I’m going out on a limb here and risking the complete revocation of my man card. I’m also risking the wrath of millions of Mustang and Camaro fanatics everywhere.
I’m sick of muscle cars.
The Mustang came out 50 years ago and captured the hearts of Americans. As a teenager in the 1990s, a ’65 Mustang was my dream car. I wanted a red convertible with the 289-cubic-inch V8 engine so badly that I worked two part-time jobs to save for one. I had dreams about that car and would have done anything to get one. Instead I met a girl and spent all the saved money on her, then settled for a black 1994 V6 Mustang.
Not the same, I know.
Today, a full 20 years after that ’94 was new, Mustang sales are still raging and building a new generation of fans. But aren’t 50 years of high-horsepower brute strength enough?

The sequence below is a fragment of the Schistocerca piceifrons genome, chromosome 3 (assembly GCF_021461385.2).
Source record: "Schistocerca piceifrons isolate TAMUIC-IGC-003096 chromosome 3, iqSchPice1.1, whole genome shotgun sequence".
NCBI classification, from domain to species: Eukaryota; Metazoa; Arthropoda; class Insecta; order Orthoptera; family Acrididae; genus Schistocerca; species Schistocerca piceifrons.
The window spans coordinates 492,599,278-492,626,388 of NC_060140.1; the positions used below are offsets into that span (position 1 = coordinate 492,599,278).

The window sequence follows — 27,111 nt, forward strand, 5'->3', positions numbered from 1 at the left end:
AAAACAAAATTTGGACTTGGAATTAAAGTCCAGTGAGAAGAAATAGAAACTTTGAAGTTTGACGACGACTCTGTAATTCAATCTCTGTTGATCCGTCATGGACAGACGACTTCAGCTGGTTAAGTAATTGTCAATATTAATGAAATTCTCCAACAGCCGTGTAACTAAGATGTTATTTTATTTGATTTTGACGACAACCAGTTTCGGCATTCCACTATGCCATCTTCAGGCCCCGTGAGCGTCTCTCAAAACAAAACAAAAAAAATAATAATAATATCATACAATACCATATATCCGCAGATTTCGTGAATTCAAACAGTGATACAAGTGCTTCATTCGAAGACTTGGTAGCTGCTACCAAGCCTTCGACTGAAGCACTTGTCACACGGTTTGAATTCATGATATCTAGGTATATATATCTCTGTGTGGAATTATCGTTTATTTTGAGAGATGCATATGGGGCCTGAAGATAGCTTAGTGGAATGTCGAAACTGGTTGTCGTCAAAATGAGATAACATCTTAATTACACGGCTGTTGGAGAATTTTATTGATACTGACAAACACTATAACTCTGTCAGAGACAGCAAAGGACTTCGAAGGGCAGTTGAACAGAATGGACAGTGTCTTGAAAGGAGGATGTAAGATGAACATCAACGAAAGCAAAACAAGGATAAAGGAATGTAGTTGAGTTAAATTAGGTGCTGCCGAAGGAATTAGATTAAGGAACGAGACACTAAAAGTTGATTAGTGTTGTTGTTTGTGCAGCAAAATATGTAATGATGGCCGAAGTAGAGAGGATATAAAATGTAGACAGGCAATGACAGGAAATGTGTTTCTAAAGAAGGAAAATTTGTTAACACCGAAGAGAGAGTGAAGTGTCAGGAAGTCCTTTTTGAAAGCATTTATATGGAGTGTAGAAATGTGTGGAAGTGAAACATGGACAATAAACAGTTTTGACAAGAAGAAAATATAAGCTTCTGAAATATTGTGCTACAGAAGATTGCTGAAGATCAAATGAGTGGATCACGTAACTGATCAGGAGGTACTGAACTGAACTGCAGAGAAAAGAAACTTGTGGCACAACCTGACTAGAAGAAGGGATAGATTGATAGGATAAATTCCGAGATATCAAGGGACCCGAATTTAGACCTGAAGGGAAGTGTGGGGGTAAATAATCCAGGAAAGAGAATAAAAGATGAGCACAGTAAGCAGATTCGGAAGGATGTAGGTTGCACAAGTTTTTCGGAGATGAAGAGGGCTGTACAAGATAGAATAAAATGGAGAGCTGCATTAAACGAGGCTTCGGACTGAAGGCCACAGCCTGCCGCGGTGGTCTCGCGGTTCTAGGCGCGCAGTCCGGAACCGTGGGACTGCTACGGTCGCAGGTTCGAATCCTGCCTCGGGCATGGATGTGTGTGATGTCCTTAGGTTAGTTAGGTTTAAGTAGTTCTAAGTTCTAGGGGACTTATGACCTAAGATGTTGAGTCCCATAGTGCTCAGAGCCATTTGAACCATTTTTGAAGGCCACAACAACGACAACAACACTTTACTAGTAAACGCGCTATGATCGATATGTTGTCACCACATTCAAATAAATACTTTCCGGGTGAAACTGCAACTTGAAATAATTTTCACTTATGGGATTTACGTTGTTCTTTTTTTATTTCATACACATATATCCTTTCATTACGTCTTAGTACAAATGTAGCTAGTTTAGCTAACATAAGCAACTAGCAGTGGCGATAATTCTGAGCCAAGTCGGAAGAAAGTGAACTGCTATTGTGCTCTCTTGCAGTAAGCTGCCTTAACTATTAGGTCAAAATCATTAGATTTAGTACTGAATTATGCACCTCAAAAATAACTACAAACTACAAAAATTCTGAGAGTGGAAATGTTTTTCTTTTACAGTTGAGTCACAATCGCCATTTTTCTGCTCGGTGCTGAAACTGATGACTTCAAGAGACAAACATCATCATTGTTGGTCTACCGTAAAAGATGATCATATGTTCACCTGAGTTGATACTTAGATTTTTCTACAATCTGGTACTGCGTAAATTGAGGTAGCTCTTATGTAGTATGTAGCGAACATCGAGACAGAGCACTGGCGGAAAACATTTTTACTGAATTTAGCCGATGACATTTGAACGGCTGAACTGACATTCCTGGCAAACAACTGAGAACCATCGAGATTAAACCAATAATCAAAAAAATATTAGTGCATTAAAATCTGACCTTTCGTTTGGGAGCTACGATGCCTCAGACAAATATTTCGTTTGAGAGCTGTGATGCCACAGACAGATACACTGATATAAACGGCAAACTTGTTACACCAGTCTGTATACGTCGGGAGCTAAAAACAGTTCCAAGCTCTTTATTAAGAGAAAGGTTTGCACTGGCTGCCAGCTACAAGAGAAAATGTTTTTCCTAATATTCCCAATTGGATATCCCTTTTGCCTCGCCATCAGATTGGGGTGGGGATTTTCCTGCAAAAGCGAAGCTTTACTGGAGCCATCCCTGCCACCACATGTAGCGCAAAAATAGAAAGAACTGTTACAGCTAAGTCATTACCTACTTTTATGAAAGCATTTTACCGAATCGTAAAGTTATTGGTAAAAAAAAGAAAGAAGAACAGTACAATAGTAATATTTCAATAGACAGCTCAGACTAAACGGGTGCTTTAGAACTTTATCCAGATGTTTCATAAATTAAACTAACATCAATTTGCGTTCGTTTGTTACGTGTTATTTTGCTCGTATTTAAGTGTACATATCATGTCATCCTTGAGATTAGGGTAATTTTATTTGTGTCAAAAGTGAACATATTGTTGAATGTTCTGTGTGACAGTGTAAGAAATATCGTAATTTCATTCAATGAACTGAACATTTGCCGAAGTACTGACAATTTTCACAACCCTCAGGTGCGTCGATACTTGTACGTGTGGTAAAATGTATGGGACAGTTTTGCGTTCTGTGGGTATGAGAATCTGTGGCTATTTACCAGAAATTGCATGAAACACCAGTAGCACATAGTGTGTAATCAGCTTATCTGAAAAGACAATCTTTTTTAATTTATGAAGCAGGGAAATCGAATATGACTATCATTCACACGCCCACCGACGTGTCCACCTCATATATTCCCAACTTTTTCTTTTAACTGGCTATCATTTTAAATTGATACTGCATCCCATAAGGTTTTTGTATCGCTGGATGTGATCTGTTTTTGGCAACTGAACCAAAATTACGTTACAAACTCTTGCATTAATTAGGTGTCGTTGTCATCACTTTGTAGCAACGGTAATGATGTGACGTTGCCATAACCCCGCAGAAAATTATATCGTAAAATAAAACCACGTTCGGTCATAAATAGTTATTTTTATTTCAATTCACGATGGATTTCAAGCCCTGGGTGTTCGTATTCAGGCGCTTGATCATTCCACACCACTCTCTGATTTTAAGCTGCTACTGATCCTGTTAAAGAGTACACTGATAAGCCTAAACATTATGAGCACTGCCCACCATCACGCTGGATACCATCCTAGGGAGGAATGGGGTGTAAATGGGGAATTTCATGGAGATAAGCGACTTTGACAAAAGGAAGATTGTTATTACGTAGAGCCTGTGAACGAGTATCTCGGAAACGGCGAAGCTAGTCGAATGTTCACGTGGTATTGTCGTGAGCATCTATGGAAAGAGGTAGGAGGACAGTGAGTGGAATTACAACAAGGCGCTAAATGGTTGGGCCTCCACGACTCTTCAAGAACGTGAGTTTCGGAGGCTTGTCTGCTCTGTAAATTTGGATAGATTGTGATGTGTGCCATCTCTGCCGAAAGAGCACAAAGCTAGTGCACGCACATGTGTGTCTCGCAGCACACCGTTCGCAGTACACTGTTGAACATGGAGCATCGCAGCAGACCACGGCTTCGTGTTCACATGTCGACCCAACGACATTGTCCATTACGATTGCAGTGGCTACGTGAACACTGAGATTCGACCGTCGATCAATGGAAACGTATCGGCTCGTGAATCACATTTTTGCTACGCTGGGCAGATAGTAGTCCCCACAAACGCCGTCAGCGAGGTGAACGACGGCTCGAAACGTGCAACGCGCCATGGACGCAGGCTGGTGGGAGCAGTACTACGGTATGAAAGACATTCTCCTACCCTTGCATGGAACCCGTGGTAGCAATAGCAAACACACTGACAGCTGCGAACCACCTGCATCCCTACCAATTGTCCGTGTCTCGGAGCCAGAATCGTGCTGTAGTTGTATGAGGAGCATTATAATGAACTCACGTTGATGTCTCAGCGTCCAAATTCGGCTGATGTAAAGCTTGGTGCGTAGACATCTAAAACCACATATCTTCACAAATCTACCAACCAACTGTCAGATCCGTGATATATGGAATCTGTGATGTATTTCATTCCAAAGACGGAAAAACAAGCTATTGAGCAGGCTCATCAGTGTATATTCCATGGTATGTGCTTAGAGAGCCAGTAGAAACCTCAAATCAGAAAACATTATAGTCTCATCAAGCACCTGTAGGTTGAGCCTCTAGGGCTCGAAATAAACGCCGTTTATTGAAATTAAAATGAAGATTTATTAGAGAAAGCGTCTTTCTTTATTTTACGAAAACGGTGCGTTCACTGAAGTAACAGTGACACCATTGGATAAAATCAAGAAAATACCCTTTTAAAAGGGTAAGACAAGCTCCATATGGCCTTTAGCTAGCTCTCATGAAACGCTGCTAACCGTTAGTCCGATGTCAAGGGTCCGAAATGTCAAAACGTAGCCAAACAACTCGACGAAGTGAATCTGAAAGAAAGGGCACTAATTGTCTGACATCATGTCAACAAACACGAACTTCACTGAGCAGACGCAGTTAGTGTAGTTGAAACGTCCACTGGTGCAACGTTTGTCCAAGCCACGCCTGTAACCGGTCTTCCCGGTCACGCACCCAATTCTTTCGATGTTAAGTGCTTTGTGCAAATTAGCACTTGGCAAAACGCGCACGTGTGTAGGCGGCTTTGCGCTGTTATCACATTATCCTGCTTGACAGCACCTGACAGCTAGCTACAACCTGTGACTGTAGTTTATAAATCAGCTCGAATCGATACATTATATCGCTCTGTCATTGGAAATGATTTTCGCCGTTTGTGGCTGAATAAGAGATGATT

Maybe I’m just getting too old to appreciate the teenage, testosterone-filled obsession with muscle cars. Now that I’m well into my 30s, I gravitate toward the refined precision of cars like Porsche, Aston Martin, Tesla, Jaguar, Audi and BMW. I dream of the cars that cater to a slightly more grown-up audience.
It seems like carmakers are thinking in the same direction. The new Mustang, rather than a retro copy of the 1960s versions, has more of a sports car look to it than the drag-strip brute it’s always been.
With a new age of sports cars, and blistering performance that can come from turbocharged 4-cylinder engines, it’s not cool anymore to be the guy in the Mustang who opens up his V8 and drag races when the stop light turns green. Who’s that guy trying to impress?
I think the days of overpowered pony cars are nearing an end and will give way to the new generation of dream car: potent electric power and turbocharged small-displacement engines that use precision and grace to deliver driving thrills, rather than gobs of unneeded horsepower.
Which car best fits your tastes: Ford Mustang or Tesla Model S?